Many lights today are sealed units. Once the battery stops taking a charge, the light would have to be discarded. The removable battery means that, once it reaches end of life ,it’s a simple matter of inserting a new 18650 battery. Also, should you be on a really long ride and find that the battery starts going flat, you could stop along the way and swap out the battery for either another fully charged one or two CR123 batteries.
At any time, you can tap the on/off button, which will light up an indicator to tell you the current state of charge of the battery. This same indicator will flash red when it’s time to recharge the battery.
To prevent damage to the LED light source, temperatures are monitored and, if the light gets too hot, the output is reduced. This is not ideal when you are out on a ride on a hot evening. By changing the head from plastic to metal with cooling fins, however, the light will now remain cooler, allowing for full output for longer periods.
Instead of a stretchy plastic mount like on the older model, Fenix has now gone with a proper clamp type mount. This is secured to the handle bars using a thumb screw; and then there is a quick release that allows the light to be attached or removed from the clamp with ease. Two different-sized rubber inserts for the clamp ensure a good fit on different diameter handle bars.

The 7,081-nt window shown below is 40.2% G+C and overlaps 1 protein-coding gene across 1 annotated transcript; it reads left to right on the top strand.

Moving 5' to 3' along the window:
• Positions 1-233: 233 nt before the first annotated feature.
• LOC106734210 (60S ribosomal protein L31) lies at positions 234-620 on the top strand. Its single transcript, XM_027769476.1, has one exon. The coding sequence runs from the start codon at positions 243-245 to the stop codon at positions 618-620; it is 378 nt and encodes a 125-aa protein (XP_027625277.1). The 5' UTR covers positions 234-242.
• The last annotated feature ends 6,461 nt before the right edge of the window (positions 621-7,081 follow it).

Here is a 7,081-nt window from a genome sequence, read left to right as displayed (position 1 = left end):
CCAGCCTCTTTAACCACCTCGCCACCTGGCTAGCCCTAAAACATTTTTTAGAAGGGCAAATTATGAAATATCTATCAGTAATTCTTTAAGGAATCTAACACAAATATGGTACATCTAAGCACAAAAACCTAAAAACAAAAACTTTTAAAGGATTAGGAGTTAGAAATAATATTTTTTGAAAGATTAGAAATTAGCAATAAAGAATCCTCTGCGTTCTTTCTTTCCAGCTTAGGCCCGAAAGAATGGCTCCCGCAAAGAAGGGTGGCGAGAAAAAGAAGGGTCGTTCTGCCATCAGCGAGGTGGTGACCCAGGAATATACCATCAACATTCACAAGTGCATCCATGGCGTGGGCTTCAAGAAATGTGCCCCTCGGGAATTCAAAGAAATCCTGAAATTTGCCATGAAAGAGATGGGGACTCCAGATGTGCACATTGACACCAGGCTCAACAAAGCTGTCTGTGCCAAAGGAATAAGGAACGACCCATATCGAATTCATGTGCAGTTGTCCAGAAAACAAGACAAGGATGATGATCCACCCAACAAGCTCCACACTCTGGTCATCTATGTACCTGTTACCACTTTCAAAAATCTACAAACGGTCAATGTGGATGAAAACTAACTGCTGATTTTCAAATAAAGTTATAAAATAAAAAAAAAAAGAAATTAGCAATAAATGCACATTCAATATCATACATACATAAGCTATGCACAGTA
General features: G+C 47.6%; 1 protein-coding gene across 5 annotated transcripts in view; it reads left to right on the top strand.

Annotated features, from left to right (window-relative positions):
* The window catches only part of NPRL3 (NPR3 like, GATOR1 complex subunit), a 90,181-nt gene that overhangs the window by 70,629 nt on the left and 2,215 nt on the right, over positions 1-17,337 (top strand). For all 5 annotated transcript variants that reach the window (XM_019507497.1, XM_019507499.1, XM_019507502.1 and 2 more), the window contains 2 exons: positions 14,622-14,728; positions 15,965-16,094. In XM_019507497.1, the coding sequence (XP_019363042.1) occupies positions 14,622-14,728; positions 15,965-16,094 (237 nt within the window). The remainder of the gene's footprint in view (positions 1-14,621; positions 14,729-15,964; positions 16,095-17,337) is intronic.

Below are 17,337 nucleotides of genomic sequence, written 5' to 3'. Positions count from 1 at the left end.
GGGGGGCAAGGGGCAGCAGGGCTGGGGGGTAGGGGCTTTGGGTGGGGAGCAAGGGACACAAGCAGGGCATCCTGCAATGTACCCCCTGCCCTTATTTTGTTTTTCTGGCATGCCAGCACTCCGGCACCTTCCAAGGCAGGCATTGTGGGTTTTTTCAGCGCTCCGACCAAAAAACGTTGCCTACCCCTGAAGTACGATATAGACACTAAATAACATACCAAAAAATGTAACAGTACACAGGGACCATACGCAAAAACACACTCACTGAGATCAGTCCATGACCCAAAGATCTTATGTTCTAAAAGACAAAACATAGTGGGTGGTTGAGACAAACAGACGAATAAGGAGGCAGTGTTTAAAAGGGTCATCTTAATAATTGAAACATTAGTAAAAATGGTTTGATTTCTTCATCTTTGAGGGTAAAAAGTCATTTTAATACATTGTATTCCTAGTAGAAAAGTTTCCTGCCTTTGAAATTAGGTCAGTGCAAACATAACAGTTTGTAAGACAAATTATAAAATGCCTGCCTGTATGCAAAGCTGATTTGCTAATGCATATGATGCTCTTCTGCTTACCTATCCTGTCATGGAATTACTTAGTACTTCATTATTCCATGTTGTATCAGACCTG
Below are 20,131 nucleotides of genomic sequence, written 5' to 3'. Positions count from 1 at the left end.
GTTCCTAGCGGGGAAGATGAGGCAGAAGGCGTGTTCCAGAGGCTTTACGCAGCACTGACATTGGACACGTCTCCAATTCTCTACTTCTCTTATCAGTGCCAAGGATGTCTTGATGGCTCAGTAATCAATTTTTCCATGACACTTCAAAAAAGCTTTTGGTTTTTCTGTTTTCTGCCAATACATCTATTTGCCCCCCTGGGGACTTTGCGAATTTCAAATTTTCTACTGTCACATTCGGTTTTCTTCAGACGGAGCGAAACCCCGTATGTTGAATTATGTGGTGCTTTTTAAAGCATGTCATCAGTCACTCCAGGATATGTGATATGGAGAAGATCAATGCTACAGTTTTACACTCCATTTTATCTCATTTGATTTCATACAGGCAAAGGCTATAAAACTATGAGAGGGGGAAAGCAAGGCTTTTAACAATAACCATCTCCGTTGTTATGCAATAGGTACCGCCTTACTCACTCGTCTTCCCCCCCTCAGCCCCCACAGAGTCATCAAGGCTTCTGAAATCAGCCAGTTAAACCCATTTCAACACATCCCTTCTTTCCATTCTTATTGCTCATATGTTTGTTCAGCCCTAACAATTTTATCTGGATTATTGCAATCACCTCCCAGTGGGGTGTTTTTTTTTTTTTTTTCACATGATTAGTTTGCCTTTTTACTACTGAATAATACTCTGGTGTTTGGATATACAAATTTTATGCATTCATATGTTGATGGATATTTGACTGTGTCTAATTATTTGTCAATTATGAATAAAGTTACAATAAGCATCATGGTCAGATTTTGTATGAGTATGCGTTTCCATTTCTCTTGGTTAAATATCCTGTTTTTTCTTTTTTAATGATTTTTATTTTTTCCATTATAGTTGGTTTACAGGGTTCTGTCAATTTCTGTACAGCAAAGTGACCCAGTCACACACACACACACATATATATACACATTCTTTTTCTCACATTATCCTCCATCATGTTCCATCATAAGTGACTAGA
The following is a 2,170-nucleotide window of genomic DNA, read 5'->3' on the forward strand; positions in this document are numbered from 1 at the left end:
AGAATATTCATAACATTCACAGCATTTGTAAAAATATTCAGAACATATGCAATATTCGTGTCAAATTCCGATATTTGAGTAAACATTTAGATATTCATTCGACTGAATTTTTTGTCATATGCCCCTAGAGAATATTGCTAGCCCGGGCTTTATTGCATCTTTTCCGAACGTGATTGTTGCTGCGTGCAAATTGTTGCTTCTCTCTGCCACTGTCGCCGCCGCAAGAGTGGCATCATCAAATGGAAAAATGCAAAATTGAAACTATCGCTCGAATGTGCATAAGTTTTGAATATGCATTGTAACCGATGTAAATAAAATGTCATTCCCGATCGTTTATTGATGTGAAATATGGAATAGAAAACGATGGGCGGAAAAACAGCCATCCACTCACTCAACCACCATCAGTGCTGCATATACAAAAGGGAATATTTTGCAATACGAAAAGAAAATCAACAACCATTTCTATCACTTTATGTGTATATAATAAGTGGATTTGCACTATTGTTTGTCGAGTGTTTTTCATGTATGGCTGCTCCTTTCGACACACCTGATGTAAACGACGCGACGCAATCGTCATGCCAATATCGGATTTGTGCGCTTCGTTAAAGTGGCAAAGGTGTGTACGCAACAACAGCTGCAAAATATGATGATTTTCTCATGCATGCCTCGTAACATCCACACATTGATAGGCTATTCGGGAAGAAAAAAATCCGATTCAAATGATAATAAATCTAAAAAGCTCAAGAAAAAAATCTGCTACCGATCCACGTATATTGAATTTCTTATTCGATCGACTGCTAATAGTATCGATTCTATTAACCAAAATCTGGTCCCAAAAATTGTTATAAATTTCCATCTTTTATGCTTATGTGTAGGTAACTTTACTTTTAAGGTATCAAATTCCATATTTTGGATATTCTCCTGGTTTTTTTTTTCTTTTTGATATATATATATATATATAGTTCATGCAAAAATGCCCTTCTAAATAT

A bonus of this type of quick release mechanism is that the light is now compatible with the Fenix helmet mount should one wish to mount it there. Also, should you wish to use the BC21R V2.0 as a handheld flashlight or to stop it being stolen, no tools are required to remove it from either the bike or helmet mount.
So how does the BC21R V2.0 perform in real life?
It puts out a very concentrated spot-like type beam optimised for distance. The lens setup ensures that most of the light is below the horizon where it needs to be, which also makes sure that it does not blind oncoming motorists.
The light will start getting warm to the touch when stationary or when hand held. However, when cycling, the cool air passing over the finned head does keep the light cooler.
Being a single 18650 battery light, a ride of longer than about 90 minutes will see the light starting to reduce output. It’s the tradeoff of size vs run time. Therefore make sure that, if you’re going to need the full 1000 lumen output for an extended period, to carry a spare battery with you.
The older model cost $75, and the good news is that Fenix appears to have maintained this price even with all of the extra features of the V2.0 model. This places the BC21R V2.0 in the mid- to high-range of single battery lights. Given the features and multi-use applications it’s pretty good value for money.
- To find your nearest stockist visit https://www.fenix-store.com/.